Think about North-American-style football. In that game, the players carry a decent-sized ball and get hit, hard, often by several powerful players, on each play. And quite often the players from the other team actively try to pry the football from the ballcarrier's control. And yet fumbles are quite rare.

In Rowling's descriptions of Quidditch matches, whether played by the Hogwarts students or world-class pros, the Chasers are constantly dropping the Quaffle, sometimes even when a player from the other team does nothing more than nudge them.


I personally think the Quaffle must have some kind of energy of its own. It reacts when the player carrying it comes into contact with a player from the other team or a Bludger, making itself very hard to hold. That would explain all the fumbles, I think.

Maybe J.K. simply forgot to tell us about this special feature of the scoring ball in the sport of Quidditch.

Sunday, July 15, 2012

Early perceptions of Arthur Weasley and the family's poverty

I like Arthur Weasley, Ron's father. I really do. I think he is an admirable character with mostly the right motives. It turns out that he's fun and he's kind and, despite his mild manner, extremely brave.

And I think it's interesting the way J.K. uses the relative poverty of his family to create tension, especially when it comes to Ron's misbehaviours in school. Just about every time Ron gets into trouble, the issue of his father losing his job comes up with the ruin of the family looming behind it.

But there's a scene involving Arthur Weasley early in The Chamber of Secrets that makes me uncomfortable. Very uncomfortable. Every time I read it, I cringe.

Rowling includes a number of scenarios in the first fifty pages of the book to show just how poor the Weasleys are, from Fred and George worrying about how their parents will be able to afford all the expensive books on their school reading lists to descriptions of the Burrow that focus on its shabbiness to the fact that they will have to buy most of Ginny's school things second-hand for her first year at Hogwarts.

Things come to a head (for the reader and for Harry) when they all arrive at Gringotts. Rowling reports that Harry "felt dreadful, far worse than he had in Knockturn Alley, when [the Weasleys' vault] was opened. There was a very small pile of silver Sickles inside and just one gold Galleon. Mrs Weasley felt right into the corners before sweeping the whole lot into her bag."

It is very clear that the Weasleys are poor and that every Knut they have will be spent buying school supplies for their five children who are still at Hogwarts. It's even clearer that, despite committing every Knut, they will still be forced to buy most things second hand, resulting, for example, in Ginny heading off for her first year at school with "a very old, very battered copy of A Beginners' Guide to Transfiguration."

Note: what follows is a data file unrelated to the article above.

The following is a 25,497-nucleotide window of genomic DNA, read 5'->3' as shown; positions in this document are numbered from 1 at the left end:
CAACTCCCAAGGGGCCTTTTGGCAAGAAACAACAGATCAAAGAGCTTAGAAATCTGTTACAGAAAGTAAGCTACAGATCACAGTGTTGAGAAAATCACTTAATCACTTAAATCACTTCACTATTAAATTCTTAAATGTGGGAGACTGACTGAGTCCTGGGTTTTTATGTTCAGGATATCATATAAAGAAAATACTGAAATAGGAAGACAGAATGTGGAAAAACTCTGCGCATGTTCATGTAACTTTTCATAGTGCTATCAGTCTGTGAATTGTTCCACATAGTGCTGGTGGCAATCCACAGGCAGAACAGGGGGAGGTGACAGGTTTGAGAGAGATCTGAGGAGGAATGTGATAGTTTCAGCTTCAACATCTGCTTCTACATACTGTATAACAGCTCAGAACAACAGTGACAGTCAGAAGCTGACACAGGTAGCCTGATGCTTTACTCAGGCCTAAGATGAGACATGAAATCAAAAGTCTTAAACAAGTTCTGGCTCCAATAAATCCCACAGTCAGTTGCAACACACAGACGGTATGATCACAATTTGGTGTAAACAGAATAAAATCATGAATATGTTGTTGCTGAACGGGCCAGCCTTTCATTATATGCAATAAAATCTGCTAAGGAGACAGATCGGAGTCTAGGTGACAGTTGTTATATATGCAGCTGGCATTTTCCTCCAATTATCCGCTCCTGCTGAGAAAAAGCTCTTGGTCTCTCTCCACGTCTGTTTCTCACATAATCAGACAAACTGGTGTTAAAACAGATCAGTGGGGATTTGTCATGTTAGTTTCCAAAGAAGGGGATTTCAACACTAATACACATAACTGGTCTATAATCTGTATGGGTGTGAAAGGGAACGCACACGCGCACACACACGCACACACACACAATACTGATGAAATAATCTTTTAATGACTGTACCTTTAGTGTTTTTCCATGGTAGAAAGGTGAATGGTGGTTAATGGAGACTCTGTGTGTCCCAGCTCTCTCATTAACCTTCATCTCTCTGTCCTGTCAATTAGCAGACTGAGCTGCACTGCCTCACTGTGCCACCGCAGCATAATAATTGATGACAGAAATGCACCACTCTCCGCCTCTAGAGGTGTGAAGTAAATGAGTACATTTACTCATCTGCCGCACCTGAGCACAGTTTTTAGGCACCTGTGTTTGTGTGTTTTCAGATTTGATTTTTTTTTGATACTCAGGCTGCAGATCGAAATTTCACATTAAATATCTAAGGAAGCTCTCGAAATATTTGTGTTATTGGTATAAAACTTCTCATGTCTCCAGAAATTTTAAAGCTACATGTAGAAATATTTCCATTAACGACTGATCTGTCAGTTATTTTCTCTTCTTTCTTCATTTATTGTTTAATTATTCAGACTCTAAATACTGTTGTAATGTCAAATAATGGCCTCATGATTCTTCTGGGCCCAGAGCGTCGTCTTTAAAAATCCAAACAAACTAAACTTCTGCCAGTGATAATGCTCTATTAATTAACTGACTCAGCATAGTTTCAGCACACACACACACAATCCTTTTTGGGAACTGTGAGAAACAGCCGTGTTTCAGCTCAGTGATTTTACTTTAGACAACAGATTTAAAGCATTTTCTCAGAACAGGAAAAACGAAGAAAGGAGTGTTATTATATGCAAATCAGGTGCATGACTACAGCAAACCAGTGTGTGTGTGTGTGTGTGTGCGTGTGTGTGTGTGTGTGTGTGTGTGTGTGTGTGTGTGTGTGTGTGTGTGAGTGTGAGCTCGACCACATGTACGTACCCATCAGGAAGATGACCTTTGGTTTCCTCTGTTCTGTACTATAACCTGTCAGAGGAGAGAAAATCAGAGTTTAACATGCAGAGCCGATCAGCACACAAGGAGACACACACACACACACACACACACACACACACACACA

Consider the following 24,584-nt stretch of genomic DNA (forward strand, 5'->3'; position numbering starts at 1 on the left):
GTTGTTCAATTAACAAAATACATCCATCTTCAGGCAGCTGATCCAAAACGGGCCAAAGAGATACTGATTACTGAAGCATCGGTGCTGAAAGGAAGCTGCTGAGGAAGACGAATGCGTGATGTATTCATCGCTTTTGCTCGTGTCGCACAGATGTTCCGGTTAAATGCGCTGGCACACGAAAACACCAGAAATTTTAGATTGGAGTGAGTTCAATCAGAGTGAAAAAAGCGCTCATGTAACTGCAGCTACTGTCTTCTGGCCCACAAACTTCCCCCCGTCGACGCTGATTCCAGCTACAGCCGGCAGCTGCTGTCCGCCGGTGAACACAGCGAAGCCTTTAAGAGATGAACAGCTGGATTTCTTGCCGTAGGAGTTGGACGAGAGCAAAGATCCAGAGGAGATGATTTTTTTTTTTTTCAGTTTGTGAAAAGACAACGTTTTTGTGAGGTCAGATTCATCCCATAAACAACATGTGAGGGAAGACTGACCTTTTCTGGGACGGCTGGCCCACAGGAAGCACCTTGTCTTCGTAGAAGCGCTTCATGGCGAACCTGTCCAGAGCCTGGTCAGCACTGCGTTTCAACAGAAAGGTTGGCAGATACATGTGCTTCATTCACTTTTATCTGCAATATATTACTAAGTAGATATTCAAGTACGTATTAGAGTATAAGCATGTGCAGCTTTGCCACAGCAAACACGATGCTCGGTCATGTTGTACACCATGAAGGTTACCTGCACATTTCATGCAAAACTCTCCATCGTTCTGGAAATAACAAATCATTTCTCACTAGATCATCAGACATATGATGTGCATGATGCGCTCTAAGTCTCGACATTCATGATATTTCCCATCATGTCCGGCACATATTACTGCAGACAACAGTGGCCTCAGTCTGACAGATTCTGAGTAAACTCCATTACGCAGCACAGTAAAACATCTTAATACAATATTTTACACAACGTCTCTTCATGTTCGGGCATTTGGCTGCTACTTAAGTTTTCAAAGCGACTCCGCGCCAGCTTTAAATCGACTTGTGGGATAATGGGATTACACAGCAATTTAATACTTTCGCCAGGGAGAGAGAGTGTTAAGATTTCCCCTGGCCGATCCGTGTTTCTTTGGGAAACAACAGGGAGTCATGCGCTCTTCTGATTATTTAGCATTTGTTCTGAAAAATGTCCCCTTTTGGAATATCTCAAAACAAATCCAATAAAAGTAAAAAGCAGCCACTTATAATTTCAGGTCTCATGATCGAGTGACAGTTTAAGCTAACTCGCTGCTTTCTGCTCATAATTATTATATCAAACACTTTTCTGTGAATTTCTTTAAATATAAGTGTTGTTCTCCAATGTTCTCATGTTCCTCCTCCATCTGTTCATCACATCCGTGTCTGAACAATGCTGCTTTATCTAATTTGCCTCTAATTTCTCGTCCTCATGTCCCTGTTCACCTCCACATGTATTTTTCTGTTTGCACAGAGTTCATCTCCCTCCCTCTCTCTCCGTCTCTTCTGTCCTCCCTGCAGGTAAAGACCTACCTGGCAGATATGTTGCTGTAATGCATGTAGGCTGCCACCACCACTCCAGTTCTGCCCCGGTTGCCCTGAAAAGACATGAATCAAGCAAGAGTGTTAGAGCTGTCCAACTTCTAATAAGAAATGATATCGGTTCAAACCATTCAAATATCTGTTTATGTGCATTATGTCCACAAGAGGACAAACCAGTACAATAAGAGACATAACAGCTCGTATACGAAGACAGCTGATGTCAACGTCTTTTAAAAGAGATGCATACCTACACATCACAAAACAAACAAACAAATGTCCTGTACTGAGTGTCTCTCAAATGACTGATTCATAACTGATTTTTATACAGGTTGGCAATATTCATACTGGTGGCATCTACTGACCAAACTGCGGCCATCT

And there's nothing wrong with that. Most families have to economise in some ways and we can all respect that the Weasleys, including their children, are content to spend what money they have on important things (like helping Harry, supporting each other, etc.) even at the sacrifice of their own interests.

What bothers me is this: moments after Molly sweeps every last Knut they can lay claim to into her bag to buy second-hand supplies for her kids, Arthur Weasley feels no compunction about "taking the Grangers [Hermione's parents] off to the Leaky Cauldron for a drink" so that he can satisfy his curiosity about Muggles. He's ready to spend some of that desperately needed money at the pub even as his wife works very hard to see to the needs of their children with what's left.

Maybe it's because of my own background but I find this decision by Arthur very distasteful. He's basically putting his own personal interests ahead of those of the rest of his family. I know, most readers probably read through that section without any concerns but it just hit me as a problem the first time I read it and has stood out for me ever since.

Of course, it probably had a greater impact on me the first time I read The Chamber of Secrets because, at that point, I was just meeting Arthur for the first time. If you take this incident and add it to the other early hints that Arthur is not necessarily as supportive of his wife and family as he could be (hiding Muggle relics in the shed, putting spells on them at the risk of his own job, failing to recognise that the boys' decision to take the car and rescue Harry could have a serious impact on the entire family so that their behaviour should be the subject of discipline rather than interest and delight), you start with a decidedly negative view of this man and his commitment to his family.

Thankfully, of course, we learn as we finish reading the second book and continue into the later novels that Arthur Weasley is a thoroughly likable, honourable and committed character. But, for me at least, these first glimpses are not particularly positive.

A couple of other thought pop into mind as we read these early descriptions of the Weasley family's financial challenges: